There are a handful of subscription-based models floating around, but their focus is usually on a niche selection of titles. Yesterday, Harper Collins announced it will start offering subscription-based business and leadership titles through e-learning company Skillsoft’s on-demand training library. The TED Books app charges $14.99 for a three-month, six-mini-books plan that delivers short titles written by its conference speakers.

But because so much of Oyster’s mission is about helping its users discover new titles, it’s naturally looking to offer as wide a range of genres, publishers, and authors as possible. That means its closest existing competition lies in Amazon’s Kindle Lending Library, which lets $79-per-year Amazon Prime members rent just one book per month, but from a large selection of 100,000 titles.

It’s still very early, though, to come to any conclusions.

If Hemingway Wrote JavaScript
Twitter’s Angus Croll imagines what Hemingway, Shakespeare, Breton, Bolano and Dickens would do with JavaScript.
On Hemingway (screenshot above) he writes:

No surprises here. Code reduced to its essentials with no word or variable wasted. It’s not fancy; maybe its even a little pedantic - but that’s the beauty of Hemingway’s writing. No need for elaborate logic or clever variable names. It’s plain and its clear and it does what it has to - and nothing more.

The goal of the script is to create a Fibonacci series (a string of numbers where each number is the sum of the two that precede it).

If Hemingway Wrote JavaScript

Twitter’s Angus Croll imagines what Hemingway, Shakespeare, Breton, Bolano and Dickens would do with JavaScript.

On Hemingway (screenshot above) he writes:

No surprises here. Code reduced to its essentials with no word or variable wasted. It’s not fancy; maybe its even a little pedantic - but that’s the beauty of Hemingway’s writing. No need for elaborate logic or clever variable names. It’s plain and its clear and it does what it has to - and nothing more.

The goal of the script is to create a Fibonacci series (a string of numbers where each number is the sum of the two that precede it).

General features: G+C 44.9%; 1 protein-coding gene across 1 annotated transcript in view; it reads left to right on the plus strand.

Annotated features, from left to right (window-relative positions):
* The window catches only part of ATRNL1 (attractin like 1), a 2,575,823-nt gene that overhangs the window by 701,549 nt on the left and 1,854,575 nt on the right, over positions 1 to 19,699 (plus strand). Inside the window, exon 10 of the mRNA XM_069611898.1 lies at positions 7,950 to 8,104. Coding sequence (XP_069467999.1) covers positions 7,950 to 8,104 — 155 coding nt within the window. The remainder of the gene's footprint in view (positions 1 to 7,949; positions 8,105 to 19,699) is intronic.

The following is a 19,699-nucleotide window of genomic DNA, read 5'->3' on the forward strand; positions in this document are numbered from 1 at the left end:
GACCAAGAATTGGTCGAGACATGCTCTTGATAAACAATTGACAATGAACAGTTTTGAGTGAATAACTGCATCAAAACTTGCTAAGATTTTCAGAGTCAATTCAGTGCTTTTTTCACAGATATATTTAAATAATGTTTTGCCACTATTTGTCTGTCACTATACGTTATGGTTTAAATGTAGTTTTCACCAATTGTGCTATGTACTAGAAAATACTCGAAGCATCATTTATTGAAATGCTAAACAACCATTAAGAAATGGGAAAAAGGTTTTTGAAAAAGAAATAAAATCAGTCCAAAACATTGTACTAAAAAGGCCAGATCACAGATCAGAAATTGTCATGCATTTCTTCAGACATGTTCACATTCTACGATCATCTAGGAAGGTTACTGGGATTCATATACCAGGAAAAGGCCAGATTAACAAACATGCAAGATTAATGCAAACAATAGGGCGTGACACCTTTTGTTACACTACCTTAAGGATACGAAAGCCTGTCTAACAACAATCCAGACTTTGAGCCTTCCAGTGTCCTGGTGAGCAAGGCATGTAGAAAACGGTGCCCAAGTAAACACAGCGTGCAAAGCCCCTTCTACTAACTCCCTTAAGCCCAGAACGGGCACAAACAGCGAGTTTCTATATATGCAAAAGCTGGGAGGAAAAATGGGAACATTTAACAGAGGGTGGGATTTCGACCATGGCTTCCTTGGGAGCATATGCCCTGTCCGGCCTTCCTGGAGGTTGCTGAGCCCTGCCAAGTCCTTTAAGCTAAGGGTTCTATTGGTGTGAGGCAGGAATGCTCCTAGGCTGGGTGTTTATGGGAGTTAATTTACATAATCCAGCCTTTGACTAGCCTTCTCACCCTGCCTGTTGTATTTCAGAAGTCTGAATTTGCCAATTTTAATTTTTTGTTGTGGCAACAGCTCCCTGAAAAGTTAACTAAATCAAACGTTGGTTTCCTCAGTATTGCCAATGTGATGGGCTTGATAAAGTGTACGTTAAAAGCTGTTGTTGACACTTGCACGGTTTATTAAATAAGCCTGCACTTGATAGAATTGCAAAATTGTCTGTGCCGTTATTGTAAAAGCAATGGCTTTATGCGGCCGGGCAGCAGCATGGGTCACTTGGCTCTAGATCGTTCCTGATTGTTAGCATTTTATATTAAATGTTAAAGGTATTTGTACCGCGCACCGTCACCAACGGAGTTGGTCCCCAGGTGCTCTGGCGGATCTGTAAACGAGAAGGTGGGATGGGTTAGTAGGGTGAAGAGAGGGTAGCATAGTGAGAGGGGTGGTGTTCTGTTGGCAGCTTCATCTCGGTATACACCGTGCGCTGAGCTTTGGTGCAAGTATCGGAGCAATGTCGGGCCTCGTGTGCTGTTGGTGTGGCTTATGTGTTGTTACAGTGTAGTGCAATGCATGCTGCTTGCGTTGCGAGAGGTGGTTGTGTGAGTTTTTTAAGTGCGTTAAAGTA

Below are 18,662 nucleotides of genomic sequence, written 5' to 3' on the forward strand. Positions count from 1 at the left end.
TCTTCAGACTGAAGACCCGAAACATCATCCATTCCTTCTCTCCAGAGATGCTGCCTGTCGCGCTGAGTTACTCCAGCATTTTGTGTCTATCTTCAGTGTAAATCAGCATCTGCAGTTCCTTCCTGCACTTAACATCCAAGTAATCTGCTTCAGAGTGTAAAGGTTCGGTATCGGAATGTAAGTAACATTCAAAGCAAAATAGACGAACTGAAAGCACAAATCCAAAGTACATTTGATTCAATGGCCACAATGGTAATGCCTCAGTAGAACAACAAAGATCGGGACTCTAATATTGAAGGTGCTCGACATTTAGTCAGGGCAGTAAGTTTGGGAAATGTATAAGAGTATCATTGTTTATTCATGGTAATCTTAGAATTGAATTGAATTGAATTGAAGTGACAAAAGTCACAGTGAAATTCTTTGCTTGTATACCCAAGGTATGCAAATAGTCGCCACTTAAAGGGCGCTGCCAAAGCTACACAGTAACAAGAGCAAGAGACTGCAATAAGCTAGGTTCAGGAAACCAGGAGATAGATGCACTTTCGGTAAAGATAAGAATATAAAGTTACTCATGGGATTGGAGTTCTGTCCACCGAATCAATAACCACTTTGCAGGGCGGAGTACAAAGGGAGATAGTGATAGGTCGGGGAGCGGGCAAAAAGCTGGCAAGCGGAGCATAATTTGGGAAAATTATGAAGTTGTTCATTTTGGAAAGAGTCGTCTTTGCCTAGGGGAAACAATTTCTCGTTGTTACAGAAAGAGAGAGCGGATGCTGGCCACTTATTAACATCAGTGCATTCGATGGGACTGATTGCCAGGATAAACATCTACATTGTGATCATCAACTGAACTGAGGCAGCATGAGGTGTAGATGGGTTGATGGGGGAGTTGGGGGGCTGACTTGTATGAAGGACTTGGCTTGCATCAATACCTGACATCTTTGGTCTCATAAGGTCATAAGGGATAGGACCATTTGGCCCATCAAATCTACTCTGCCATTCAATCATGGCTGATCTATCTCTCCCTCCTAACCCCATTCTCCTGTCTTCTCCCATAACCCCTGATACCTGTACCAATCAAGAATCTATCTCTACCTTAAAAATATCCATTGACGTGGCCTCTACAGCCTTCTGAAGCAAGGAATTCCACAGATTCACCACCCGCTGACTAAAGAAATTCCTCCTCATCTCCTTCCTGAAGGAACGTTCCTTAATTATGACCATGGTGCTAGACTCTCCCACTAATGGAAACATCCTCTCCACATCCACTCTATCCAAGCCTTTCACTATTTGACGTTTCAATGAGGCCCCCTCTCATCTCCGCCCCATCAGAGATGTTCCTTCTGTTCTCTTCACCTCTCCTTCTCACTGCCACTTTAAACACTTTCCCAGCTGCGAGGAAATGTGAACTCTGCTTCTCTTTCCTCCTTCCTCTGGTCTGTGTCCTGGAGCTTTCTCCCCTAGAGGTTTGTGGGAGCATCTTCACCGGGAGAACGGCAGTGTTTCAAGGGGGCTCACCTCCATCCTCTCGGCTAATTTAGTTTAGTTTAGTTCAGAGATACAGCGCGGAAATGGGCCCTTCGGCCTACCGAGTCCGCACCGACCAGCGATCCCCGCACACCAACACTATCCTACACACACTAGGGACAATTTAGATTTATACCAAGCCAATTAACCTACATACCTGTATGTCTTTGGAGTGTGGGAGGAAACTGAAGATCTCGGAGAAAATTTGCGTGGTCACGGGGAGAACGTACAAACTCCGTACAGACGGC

Gore Vidal, October 3, 1925 – July 31, 2012

Select images to view.

[R]eading is socially accepted disassociation. You flip a switch and you’re not there anymore. It’s better than heroin. More effective and cheaper and legal.

— Mary Karr, author, to the Paris Review. The Art of Memoir No. 1.

The Trials of Joseph Brodsky

  • Judge: What is your profession?
  • Brodsky: Poet. Poet and translator.
  • Judge: Who said you were a poet? Who assigned you that rank?
  • Brodsky: No one. (Nonconfrontational.) Who assigned me to the human race?
  • FJP: In 1964, the Russian poet Joseph Brodsky was put on trial for being a "literary drone" who had no real work and was therefore a "parasite" on Soviet society. He was sentenced to five years exile from Leningrad with compulsory physical labor.
  • Source: Read more at the New Republic - http://bit.ly/KB6mR3
A working habit he has had from the beginning, Hemingway stands when he writes. He stands in a pair of his oversized loafers on the worn skin of a lesser kudu—the typewriter and the reading board chest-high opposite him.

When Hemingway starts on a project he always begins with a pencil, using the reading board to write on onionskin typewriter paper. He keeps a sheaf of the blank paper on a clipboard to the left of the typewriter, extracting the paper a sheet at a time from under a metal clip that reads “These Must Be Paid.” He places the paper slantwise on the reading board, leans against the board with his left arm, steadying the paper with his hand, and fills the paper with handwriting which through the years has become larger, more boyish, with a paucity of punctuation, very few capitals, and often the period marked with an X. The page completed, he clips it facedown on another clipboard that he places off to the right of the typewriter.

Hemingway shifts to the typewriter, lifting off the reading board, only when the writing is going fast and well, or when the writing is, for him at least, simple: dialogue, for instance.